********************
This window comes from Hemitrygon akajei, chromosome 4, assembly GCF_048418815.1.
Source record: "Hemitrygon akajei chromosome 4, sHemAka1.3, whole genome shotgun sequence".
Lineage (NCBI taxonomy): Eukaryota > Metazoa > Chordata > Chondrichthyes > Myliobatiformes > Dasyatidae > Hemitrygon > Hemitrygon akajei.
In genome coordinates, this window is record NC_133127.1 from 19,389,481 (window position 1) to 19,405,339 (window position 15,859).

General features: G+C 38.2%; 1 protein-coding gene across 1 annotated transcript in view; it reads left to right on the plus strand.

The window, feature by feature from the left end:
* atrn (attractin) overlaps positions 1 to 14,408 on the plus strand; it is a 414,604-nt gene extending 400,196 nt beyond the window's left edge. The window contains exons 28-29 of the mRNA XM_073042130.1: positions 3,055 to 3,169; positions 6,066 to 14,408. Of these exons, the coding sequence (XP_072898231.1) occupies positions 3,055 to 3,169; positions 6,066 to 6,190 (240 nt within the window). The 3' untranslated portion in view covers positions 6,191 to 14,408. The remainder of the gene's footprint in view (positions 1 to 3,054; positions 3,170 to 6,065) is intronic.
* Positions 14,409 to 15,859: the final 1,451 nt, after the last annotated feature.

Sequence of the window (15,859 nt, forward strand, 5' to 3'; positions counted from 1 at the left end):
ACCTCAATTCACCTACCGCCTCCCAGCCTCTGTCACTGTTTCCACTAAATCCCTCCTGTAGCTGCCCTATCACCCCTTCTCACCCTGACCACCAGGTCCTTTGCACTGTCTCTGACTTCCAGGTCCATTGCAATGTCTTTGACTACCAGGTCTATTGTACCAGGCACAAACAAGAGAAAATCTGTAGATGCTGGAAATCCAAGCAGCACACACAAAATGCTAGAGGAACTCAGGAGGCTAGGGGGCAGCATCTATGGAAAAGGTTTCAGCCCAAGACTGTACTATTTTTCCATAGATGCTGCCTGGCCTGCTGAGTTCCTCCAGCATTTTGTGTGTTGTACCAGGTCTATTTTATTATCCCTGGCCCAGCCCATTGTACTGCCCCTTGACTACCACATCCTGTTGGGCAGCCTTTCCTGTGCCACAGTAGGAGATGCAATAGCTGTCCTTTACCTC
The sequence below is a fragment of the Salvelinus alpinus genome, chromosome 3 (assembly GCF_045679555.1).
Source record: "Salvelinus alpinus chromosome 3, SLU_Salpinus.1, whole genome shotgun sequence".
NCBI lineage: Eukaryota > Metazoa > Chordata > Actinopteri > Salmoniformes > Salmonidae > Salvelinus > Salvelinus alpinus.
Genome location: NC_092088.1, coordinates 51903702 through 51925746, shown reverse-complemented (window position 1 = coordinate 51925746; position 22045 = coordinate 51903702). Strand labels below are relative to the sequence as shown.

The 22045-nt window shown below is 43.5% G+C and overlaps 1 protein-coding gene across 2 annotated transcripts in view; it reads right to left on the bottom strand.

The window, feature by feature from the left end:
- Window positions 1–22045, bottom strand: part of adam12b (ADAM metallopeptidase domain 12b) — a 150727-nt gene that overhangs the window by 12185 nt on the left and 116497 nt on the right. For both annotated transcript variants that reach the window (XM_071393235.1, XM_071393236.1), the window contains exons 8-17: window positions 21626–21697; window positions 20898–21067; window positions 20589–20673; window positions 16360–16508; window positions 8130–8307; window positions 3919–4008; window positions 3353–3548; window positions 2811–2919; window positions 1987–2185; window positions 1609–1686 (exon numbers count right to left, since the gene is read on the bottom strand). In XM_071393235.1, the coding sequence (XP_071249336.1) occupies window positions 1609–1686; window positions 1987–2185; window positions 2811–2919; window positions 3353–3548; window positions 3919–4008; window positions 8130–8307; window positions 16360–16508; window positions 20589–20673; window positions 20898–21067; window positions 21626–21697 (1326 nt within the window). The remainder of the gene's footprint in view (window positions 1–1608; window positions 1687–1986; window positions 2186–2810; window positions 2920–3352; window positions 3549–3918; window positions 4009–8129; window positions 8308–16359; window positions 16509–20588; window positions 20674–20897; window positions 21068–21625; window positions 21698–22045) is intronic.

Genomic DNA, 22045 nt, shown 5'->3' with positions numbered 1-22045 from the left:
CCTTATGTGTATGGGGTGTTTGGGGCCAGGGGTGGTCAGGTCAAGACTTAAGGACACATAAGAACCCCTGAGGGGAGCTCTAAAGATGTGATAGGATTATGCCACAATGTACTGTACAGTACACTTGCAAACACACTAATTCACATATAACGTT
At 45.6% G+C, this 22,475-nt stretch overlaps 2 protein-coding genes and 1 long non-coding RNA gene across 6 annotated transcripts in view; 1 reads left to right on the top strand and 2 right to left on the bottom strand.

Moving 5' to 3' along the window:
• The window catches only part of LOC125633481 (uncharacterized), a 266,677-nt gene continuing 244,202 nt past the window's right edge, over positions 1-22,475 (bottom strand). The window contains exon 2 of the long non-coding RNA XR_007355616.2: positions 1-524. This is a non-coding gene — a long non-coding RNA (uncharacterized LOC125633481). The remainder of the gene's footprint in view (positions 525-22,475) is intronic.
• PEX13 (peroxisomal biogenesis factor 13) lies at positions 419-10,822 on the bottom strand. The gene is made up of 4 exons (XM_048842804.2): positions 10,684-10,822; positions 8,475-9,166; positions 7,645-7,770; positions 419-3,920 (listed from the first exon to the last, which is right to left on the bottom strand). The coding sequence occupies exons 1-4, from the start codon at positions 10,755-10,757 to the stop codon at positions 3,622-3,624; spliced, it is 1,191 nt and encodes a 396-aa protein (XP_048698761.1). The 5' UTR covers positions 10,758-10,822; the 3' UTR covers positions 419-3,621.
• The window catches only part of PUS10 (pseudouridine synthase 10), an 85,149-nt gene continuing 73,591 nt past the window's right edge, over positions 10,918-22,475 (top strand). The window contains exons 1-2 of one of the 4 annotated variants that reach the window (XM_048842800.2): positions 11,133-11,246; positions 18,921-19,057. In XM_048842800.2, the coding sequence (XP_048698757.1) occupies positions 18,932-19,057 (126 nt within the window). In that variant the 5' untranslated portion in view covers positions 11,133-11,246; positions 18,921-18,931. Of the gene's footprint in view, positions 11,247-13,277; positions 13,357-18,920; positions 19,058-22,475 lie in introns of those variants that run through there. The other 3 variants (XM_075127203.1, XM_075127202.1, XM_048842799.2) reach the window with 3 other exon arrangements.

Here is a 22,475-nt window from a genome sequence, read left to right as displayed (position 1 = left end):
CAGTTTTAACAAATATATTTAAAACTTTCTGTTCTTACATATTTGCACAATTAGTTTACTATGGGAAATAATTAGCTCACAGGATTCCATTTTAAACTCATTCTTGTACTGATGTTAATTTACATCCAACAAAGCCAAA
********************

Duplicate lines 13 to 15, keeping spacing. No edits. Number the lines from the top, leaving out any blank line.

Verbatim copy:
NCBI lineage: Eukaryota > Metazoa > Chordata > Actinopteri > Salmoniformes > Salmonidae > Salvelinus > Salvelinus alpinus.
Genome location: NC_092088.1, coordinates 51903702 through 51925746, shown reverse-complemented (window position 1 = coordinate 51925746; position 22045 = coordinate 51903702). Strand labels below are relative to the sequence as shown.

The 22045-nt window shown below is 43.5% G+C and overlaps 1 protein-coding gene across 2 annotated transcripts in view; it reads right to left on the bottom strand.